This speech quickly became known as the “Checkers” speech, and went on to be one of the better speeches in American political history.

So there you have it. Whoopedeedoo.

I like the idea of celebrating the board game instead although I’m not very good at that particular game. I’ve always wanted to master chess as well but if I can’t excel at checkers why do I think I would be able to handle something as complex as chess? I hear it’s, like, super tough. Cribbage was a good game, but I haven’t played cribbage since the “Great Blizzard of ’78”. Thinking about cribbage now always reminds me about the countless hours without power, huddled up with sleeping bags around the fireplace in our family room, and being so hungry that I was considering eating my little step-brother. Oh, okay, so we weren’t without power for THAT long, but I probably did fantasize about sticking little Matthew out in the frozen Ohio wasteland. I mean, c’mon. I was nine and he was seven. What do you expect? And we were STUCK INSIDE with nothing to do! I do remember, however, wondering what would happen if I passed a roll of toilet paper over the flame of the candle I was using to guide my way through the darkness. I found out. And haven’t been comfortable around fire ever since.

I buy board games but we rarely play them. For Ben, if it’s not Mario Brothers or Legos, well, just forget it. He’s all about the electronics. AND he makes fun of me because I like the “old school games” like Pac Man, Tetris, Dig Dug, Space Invaders, Frogger, Donkey Kong… you get the picture. He says “Mom, that’s so 8-bit”. I don’t get it.

He actually looked at my driver’s license photo recently and said “You look 8-bit”. I’m guessing it refers to some sort of pixellation. Or being shiny. Why is that? With all of today’s technology, wouldn’t you think the DMV could get some better camera equipment? I mean, it’s not as fuzzy as, say, Sam’s Club or Costco, but it’s still pretty distorted. I don’t know anyone who feels particularly good about their driver’s license photo. And we usually lie about our true weight and hair color so the whole driver’s license experience is certainly not a lesson in cultivating a positive self-image. Plus, the employees are bitter. I’m sure if we could read their minds, we’d appreciate why they’re bitter. They spend their days looking at people and thinking “ain’t no WAY you weight 115” and “yeah, right, you’re a natural blond – your roots are saying something else though” and externally saying “No, we DON’T have a mirror” while internally thinking “nothing you can do to make this picture more attractive anyway”. Oh, okay, they’re probably not THAT surly. But I think I would be if I worked there.

Maybe working the counter of the DMV should have been Nixon’s punishment for all the lies he spun over the course of his political career. He’d have to spend day after day saying, “Why, of course, you’re a natural blonde, Mrs. Smith! And you can’t seriously believe that you weight as much as 120, now! You just HAVE to weigh much less than that! Are you sure you want to donate your organs? They look so good on you.” And then as he leads Mrs. Smith over to the camera for her photo shoot he assures her that she’s never looked lovelier. Then he proceeds to smile his toothy grin at her as he snaps the shutter, ensuring a picture checkered with pixellation.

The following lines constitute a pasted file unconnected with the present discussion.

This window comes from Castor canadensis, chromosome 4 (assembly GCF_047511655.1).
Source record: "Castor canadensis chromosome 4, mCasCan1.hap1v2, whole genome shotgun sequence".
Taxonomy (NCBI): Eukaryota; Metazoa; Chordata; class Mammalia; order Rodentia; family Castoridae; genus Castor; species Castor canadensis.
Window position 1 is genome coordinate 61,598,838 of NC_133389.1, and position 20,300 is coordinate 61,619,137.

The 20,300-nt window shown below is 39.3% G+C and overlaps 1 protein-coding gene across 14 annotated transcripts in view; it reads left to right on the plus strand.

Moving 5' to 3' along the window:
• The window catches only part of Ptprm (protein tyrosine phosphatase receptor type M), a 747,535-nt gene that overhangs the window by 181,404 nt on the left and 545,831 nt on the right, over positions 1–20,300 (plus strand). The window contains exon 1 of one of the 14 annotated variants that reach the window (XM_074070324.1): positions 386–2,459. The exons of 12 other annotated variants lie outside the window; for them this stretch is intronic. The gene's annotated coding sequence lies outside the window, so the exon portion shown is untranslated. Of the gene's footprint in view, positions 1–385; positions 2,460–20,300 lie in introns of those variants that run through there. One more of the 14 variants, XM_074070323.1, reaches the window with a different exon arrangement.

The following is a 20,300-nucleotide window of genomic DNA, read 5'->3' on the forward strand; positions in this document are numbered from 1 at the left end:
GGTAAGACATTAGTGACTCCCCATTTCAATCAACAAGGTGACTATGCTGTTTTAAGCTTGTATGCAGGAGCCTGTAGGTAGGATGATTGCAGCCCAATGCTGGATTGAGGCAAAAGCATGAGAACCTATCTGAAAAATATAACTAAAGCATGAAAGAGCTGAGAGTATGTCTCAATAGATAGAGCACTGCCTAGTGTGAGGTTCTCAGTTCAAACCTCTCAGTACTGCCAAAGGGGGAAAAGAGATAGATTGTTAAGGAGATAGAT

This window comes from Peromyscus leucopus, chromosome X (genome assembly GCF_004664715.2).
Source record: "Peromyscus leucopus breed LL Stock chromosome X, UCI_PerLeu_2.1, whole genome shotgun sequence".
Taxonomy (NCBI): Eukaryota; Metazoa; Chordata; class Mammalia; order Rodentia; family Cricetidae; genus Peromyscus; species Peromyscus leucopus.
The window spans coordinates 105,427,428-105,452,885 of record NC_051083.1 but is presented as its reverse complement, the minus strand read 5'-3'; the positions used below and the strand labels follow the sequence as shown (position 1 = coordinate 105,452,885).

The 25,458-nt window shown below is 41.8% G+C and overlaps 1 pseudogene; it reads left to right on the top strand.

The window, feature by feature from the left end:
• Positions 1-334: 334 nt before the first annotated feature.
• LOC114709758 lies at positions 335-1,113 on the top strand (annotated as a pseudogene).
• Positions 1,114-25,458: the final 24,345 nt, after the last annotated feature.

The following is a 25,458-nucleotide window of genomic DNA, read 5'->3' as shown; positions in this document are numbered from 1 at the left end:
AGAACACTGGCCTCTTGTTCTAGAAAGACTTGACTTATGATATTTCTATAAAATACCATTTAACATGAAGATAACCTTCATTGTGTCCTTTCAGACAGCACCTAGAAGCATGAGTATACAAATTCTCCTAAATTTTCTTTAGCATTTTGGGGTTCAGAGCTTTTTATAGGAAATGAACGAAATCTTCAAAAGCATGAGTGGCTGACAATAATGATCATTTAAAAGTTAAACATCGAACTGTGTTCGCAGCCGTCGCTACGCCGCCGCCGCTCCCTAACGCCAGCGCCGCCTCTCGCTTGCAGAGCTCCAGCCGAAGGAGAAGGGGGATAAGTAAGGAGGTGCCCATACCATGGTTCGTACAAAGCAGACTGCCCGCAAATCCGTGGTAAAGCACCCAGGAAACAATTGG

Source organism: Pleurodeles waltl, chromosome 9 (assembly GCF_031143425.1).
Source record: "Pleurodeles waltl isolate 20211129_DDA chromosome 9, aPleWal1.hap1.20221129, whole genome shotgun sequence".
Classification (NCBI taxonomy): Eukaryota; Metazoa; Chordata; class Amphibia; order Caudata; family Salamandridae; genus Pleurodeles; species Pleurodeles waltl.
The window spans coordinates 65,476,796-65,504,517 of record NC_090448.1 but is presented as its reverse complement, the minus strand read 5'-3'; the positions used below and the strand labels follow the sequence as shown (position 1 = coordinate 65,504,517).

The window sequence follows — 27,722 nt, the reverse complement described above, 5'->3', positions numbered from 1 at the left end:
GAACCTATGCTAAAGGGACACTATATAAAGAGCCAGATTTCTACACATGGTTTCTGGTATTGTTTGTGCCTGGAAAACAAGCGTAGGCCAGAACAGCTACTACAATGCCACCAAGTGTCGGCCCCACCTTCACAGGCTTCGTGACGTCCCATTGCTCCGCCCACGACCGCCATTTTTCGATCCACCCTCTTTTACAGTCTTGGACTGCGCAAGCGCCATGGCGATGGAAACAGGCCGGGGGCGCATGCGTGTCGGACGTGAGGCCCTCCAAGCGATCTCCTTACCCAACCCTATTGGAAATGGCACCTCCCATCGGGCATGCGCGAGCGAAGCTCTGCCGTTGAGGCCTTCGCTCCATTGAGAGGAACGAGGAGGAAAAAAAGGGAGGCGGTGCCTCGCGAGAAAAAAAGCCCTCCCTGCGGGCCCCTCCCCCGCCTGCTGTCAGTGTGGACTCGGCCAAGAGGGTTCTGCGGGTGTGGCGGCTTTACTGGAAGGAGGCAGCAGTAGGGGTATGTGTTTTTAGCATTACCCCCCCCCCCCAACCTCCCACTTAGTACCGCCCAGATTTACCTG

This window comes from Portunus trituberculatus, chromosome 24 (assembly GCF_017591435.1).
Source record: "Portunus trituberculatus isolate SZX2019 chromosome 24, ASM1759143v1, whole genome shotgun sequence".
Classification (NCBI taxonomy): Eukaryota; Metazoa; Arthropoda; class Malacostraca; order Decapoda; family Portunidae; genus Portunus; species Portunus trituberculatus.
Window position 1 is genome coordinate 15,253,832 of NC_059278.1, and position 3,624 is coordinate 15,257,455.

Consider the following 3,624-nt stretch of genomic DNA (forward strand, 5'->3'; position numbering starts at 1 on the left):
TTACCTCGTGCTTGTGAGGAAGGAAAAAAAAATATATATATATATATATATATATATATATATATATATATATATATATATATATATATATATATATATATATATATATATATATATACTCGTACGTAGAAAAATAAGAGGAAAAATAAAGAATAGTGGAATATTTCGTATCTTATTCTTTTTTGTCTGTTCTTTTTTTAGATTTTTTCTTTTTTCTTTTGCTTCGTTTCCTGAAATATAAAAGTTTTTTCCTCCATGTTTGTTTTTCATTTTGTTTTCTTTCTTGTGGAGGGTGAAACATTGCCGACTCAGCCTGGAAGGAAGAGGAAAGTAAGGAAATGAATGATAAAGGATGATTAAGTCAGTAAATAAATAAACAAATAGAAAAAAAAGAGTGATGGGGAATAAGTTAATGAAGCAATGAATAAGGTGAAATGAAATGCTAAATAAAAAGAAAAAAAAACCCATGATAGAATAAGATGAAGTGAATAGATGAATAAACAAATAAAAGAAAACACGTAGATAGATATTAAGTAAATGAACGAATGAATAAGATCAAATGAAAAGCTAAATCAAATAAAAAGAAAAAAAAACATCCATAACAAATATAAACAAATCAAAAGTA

Happy Checkers Day. More later. ๐Ÿ™‚

Elephant Appreciation Day

Today we must take time to appreciate our elephants. For me, I don’t have to go to the local zoo, I can “appreciate” the elephant that’s standing right in the middle of my room – house, really.

You might be thinking you know what our elephant is named. You’re saying “Oooh! Oooh! I know this one! It’s called CANCER.” Well, that animal is certainly around, invading our living space and our son’s body, but it’s not the animal I’m referring to. The elephant that has parked his gargantuan butt in the middle of my house is called “DEATH”.

You might not be able to see this elephant when you come into my house, but you probably think about him. He makes his presence known. You look at my son’s bald head and know that his hair is not a fashion statement. My son has cancer. Aaaargh! I got so used to saying “My son is a cancer survivor” and now I have to revert back to that ridiculous statement. Again. Wasn’t once enough? Didn’t we feed that elephant enough the first time it invaded our house and threatened to take my son? It had to come back for more? Seriously?

I’m afraid that this elephant won’t be satisfied until it takes a life this time. That’s why I’ve named him “DEATH”. And he stinks. He’s here for my son. He’s here in MY house and he’s after my child. And there’s nothing I can do about it.

Really, I’m not being dramatic. I’m not being negative. I am being realistic. Honestly, I hate being realistic and certainly prefer to be silly or humorous or goofy or anything but facing the facts. I’ve gotten pretty darn good at taking the ridiculous trials of my life and turning them into something that can make others laugh. But this elephant is sitting on my chest and forcing me to think about him. I can’t breathe.